This is where having more fighters fighting more frequently matters most. Promoters can risk having a fighter lose a fight if they have many more from which to pull from for their next promotion. When the pool is limited, two things happen. First, it can be years before another star is available in that division effectively icing them out of that division until a new one comes along that they have a promotional contract with. And second, with limited competition, there is a tendency for fighters not to be as well rounded making them more susceptible to surprise loses increasing the risk for the promoter. Careful matchmaking then becomes a priority to protect one’s investment.
Boxing has been doing OK in recent years because the people behind the sport have been able to deliver enough good shows and make money. Its fans are aging as you can see by the sponsors the televised bouts attract, but they also have more disposable income to spend on events. As long as there is a market and profits can be made, boxing will persist. The US is getting a boost from the increased Hispanic population and will continue to benefit from that growth over the next couple of decades – assuming their interest in the sport remains at the same levels.
MMA only relatively recently started to become very profitable. The sport is surging and actually surpassed boxing and wrestling in pay per view annual revenues in 2006. The trend is likely to continue as they are expanding their operations to new markets are extending their brand marketing across new frontiers. Many of their fans come from boxing’s current target market, but they are also doing a great job of attracting younger fans. Since the products are similar, the big question is whether or not MMA’s pull with the younger generation will help introduce them to boxing. If the younger generation fails to view boxing as a viable alternative, MMA could completely overrun boxing in 20 to 30 years.
So, back to Bob Arum – can he change the trend? Bob Arum is 78 years old and has been running his business since 1966. Boxing is profitable for his company right now and will likely be so several years from now, so there really is not much incentive for Bob Arum to change things. It is going to be up to the next generation of boxing businessman to access the shape of the market and create strategies to bring their company’s success.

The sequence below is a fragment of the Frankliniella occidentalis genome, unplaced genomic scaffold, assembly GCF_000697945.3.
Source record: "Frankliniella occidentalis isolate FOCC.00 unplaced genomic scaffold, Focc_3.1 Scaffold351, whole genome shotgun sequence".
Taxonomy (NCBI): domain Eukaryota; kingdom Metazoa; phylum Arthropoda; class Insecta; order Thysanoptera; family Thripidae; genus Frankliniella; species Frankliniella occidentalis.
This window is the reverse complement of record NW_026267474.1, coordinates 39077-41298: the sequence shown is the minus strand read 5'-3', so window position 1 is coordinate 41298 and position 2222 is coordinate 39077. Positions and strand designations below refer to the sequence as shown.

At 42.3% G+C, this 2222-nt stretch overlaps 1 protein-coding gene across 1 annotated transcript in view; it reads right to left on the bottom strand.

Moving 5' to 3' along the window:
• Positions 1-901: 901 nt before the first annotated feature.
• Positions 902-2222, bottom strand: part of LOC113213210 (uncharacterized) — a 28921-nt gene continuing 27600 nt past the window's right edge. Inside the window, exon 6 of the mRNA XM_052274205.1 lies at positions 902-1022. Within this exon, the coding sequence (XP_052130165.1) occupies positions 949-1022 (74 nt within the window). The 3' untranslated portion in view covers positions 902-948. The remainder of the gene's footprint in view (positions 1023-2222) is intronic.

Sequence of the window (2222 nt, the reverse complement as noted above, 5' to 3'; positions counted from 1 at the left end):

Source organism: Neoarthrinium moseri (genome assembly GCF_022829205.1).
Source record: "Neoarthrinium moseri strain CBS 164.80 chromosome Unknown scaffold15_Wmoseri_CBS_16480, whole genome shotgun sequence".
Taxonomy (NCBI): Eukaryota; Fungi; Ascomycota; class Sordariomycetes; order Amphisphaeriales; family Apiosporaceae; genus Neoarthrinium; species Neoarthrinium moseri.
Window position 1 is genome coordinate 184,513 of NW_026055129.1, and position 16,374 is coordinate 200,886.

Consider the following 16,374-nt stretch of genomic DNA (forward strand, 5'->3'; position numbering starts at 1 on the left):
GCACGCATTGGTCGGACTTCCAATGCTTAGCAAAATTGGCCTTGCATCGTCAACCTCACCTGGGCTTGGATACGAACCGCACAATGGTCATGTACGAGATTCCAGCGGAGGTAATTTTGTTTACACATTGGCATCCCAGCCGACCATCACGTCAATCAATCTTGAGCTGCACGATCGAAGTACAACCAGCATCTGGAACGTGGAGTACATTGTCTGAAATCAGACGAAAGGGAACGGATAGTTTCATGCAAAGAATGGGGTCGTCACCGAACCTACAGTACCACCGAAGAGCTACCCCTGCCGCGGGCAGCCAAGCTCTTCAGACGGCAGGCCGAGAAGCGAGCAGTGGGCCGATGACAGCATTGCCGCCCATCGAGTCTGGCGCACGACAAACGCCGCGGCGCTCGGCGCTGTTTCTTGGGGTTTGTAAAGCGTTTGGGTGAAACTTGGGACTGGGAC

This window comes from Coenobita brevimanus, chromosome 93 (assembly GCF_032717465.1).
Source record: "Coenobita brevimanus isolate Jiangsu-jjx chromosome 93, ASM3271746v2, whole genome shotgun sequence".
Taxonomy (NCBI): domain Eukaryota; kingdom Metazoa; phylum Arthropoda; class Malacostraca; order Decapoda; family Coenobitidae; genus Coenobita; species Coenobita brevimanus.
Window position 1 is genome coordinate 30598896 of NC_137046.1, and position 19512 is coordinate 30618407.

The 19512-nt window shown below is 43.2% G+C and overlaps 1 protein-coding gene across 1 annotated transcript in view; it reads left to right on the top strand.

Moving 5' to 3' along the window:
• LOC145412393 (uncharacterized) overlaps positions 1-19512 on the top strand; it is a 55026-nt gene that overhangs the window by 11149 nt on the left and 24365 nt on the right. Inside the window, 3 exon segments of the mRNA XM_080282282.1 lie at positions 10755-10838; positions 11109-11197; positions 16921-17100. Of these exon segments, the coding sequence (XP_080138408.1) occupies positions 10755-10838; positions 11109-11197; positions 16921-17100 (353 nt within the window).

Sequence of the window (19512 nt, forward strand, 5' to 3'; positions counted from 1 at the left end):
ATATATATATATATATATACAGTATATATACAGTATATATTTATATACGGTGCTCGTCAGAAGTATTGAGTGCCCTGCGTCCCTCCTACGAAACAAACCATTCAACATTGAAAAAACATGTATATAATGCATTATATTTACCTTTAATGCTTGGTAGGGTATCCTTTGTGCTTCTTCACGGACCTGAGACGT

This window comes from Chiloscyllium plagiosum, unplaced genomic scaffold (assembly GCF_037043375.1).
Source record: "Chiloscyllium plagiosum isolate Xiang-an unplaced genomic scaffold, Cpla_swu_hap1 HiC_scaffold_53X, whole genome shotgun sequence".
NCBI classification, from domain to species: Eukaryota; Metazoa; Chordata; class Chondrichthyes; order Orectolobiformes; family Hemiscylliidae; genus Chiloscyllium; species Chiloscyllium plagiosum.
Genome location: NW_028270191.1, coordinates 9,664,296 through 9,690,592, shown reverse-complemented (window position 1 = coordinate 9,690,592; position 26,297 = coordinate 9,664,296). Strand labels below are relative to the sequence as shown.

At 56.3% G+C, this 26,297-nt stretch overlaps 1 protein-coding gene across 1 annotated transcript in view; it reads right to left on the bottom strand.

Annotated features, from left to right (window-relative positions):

It is going to be difficult for any company in boxing to make the kind of changes that enable boxing to help promote itself as a sport. A large part of the challenge is that the fans and writers simply do not trust the organizations. When is the last time anyone thought that a sanctioning body did the right thing? How often do we believe that a home town decision took place or that the judges were coerced by the promoter?
When Oscar de la Hoya purchased Ring Magazine, there was a tremendous amount of speculation and suspicion that its rankings would be unduly influenced by Golden Boy’s promotional interests. Oscar has repeatedly stated that the two will remain separate and independent, but few believe him because of the obvious conflict of interest. The oddity here is that this is exactly how MMA organizations operate and it is their edge over boxing. Maybe what we should be doing is encouraging Oscar to merge the two organizations? Carry this idea forward a bit and what would likely ensue is mergers between other promotional firms and sanctioning bodies creating competing inclusive shows like you see in MMA. The major drawback of which is that the champions of their respective organizations do not fight each other. The real fix is probably more like a monopoly much like NASCAR, but an awful lot of things have to happen before we can get here. Boxing is likely going to have to take a bit of a dive before any of the existing organizations feel compelled to move in a different direction so the status quo is likely to remain and the customer will likely continue to feel ignored.
January 8, 2010